The green paper is a timid response to the decades-long denigration of social housing and its tenants that culminated in the Grenfell Tower disaster.
The government’s much anticipated social housing green paper launched today. The one major positive is that a green paper on social housing was actually produced (a first for a Conservative government). For consecutive governments in the UK, home ownership and private housing markets have been the focal point of policy, at the expense of social housing. Rhetorically at least, the green paper tries to elevate the status of social housing and to challenge the stigma that the media and politicians have fuelled - from David Cameron’s obsession with “sink estates” to Tony Blair’s anti-social behaviour agenda.
Regrettably, the green paper does very little to reverse the decades-long denigration of social housing and its tenants. Cynics may even argue that it reads as a document that offers the absolute minimum possible to save face in response to an event as serious as Grenfell.
Policymakers have shown a serious lack of introspection, setting a virtually impossible task: raising the status of social housing while continuing policies that have brought it to the brink of collapse.
Indeed, there is no letup in the dominant approach to housing, which is centred on channeling state resources into private housing markets at the direct expense of the social rented sector. As organisations including Shelter, the LGA and JRF have noted, the green paper offers no new money for socially affordable housebuilding and shows no real interest in scrapping borrowing caps for councils so that they can start to build again. One of the paper’s flagship ideas - helping tenants into ownership of their home - will have the long-term effect of reducing the social housing stock even further. Curiously, then, a green paper on social housing ultimately becomes just another one about private home ownership.
This suggests that central government just doesn’t understand - or is wilfully ignorant about - the root causes of the crisis in social housing and the stigma imposed on its tenants.
As David Fee argues in a compelling essay, today’s problems are the result of the housing policies and social agendas of consecutive governments, in particular their efforts to refashion homeowners and market consumers as model citizens and social housing tenants as problem citizens. Over time social housing has become “a tool used to craft a socially acceptable form of behaviour by making it a conditional right.” Housing registers, tenancy agreements and anti-social behaviour legislation are just some of the tools that have been used to punish those whose behaviour is deemed unacceptable, and reward those that constitute the “deserving poor” - the aspirational and those in work. This has accelerated since 2010, for example in the use of fixed term tenancies - which have shown no effectiveness in promoting ‘aspirational behaviour’ and mobility, instead fuelling anxiety and insecurity. The green paper makes some important concessions on the latter, but shows little recognition of the problematic nature of using housing as a tool for policing the poor.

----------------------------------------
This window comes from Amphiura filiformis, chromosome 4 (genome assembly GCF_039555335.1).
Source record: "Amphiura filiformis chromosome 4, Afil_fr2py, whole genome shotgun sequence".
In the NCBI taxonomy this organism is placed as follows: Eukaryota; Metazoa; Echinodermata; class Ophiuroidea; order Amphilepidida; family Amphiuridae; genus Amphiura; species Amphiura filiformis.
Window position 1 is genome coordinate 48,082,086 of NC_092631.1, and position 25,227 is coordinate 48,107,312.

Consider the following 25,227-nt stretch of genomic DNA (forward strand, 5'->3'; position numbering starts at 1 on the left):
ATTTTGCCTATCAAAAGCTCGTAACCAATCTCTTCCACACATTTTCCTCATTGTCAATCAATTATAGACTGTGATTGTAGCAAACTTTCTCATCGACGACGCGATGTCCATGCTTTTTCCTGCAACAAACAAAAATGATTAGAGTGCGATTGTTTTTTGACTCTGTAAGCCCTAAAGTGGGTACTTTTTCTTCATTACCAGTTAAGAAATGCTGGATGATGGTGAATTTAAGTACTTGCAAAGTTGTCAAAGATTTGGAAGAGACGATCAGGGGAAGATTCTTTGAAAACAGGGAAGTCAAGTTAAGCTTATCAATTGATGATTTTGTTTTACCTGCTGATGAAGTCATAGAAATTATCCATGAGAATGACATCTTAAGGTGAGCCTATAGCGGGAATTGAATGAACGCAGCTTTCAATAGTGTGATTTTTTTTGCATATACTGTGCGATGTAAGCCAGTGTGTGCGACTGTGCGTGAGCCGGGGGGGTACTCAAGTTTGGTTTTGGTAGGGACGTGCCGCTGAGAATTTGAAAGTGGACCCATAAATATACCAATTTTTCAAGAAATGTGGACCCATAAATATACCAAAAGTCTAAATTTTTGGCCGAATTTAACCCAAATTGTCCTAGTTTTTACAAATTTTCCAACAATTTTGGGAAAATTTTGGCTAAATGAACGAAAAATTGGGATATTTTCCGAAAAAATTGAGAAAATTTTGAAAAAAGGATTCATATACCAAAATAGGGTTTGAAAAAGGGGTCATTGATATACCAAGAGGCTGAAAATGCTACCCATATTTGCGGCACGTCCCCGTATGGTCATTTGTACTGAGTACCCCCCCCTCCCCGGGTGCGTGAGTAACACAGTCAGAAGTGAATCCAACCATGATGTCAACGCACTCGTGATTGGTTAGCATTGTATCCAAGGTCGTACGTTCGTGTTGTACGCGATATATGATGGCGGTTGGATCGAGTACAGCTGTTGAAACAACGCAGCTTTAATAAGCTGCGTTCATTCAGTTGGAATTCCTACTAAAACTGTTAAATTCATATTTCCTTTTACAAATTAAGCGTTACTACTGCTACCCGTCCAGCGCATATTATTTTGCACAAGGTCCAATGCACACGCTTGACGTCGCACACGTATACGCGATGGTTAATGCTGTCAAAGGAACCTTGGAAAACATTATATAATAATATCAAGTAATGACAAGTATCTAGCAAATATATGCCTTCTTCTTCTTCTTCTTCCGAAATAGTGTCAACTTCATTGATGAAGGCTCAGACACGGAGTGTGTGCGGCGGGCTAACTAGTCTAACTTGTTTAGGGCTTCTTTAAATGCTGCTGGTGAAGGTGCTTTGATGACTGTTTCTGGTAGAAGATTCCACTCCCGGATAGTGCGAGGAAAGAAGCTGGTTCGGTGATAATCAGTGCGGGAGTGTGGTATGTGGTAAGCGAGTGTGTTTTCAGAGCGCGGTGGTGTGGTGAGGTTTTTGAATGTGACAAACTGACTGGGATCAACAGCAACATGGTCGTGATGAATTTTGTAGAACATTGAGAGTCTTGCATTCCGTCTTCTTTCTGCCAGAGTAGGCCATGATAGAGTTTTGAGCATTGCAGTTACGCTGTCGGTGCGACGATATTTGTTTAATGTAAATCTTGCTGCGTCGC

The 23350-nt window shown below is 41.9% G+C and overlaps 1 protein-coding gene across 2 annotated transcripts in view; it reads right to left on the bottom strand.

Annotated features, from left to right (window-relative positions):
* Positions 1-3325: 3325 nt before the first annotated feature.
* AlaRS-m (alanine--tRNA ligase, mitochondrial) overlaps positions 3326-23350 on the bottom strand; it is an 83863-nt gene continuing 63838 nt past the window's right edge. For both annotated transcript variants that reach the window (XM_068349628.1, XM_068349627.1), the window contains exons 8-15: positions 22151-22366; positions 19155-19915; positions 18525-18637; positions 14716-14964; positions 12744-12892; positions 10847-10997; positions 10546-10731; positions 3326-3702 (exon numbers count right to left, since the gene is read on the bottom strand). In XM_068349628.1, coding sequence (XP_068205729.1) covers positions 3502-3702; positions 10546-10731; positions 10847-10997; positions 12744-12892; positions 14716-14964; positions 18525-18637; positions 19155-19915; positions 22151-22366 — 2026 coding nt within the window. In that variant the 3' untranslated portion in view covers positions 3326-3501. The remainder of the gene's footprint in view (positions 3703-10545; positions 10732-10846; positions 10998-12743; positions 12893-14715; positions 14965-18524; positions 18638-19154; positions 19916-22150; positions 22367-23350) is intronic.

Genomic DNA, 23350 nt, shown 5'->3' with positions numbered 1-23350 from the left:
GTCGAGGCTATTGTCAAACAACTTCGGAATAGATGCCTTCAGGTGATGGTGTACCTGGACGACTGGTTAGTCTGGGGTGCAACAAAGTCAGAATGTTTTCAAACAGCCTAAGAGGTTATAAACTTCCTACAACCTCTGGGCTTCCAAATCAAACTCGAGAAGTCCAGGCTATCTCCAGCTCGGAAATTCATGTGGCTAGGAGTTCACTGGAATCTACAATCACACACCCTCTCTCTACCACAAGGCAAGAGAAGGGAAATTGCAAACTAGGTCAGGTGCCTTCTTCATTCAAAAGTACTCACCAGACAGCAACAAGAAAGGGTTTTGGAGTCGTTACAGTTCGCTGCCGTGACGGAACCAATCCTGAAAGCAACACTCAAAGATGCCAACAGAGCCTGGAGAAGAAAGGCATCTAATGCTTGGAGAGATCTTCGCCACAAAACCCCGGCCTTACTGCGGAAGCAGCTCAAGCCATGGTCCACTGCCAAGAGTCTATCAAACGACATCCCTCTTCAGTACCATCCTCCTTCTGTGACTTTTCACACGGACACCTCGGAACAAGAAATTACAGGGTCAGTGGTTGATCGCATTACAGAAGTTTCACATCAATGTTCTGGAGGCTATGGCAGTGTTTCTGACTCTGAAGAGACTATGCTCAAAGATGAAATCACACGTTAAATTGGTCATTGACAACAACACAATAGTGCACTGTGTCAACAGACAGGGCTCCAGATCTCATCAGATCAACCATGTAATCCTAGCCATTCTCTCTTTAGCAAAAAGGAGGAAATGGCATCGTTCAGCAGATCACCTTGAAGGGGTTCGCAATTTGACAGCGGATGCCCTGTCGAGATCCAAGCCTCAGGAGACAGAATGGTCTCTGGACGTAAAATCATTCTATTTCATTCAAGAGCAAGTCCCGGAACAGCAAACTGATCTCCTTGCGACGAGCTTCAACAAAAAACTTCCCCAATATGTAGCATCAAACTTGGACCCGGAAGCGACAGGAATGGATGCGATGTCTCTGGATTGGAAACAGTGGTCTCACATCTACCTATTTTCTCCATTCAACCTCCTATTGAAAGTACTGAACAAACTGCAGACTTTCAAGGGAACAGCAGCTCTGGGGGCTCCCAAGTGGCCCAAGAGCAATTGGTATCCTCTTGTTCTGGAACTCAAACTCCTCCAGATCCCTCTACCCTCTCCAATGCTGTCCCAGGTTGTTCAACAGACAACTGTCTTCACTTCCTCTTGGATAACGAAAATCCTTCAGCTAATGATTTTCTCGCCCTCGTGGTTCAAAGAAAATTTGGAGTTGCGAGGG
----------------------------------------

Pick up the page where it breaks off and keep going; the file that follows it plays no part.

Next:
The stigma attached to social housing is also connected a broader context in which social housing has become extremely residualised as a direct result of decades of government policy, from ‘Right to Buy’ through to the significant redistribution of state resources and support away from supporting the social rented sector and into private housing markets (including indirectly through housing benefit). The stock of social housing has dwindled to such a degree that it is fast becoming a form of tenure that provides a welfare safety net or ambulance service for the poorest and neediest. Social housing has long lost its universality and is increasingly a tenure of last resort. This has created an environment for stigma, myths and stereotypes about social housing and its tenants to proliferate.
The government’s green paper only continues the convention of seeing social housing as a tenure for the neediest and a springboard into private home ownership. If the aim was to enhance the status and integrity of social housing, there is clearly much work left to do.
A serious way forward is to establish - at the very least - a genuine parity of esteem between socially affordable homes and market-based housing, and to reverse the policy fixation with promoting speculation-driven private home ownership as the end route and aspiration for all.
To find out more about the RSA’s work on Housing Equity, click here.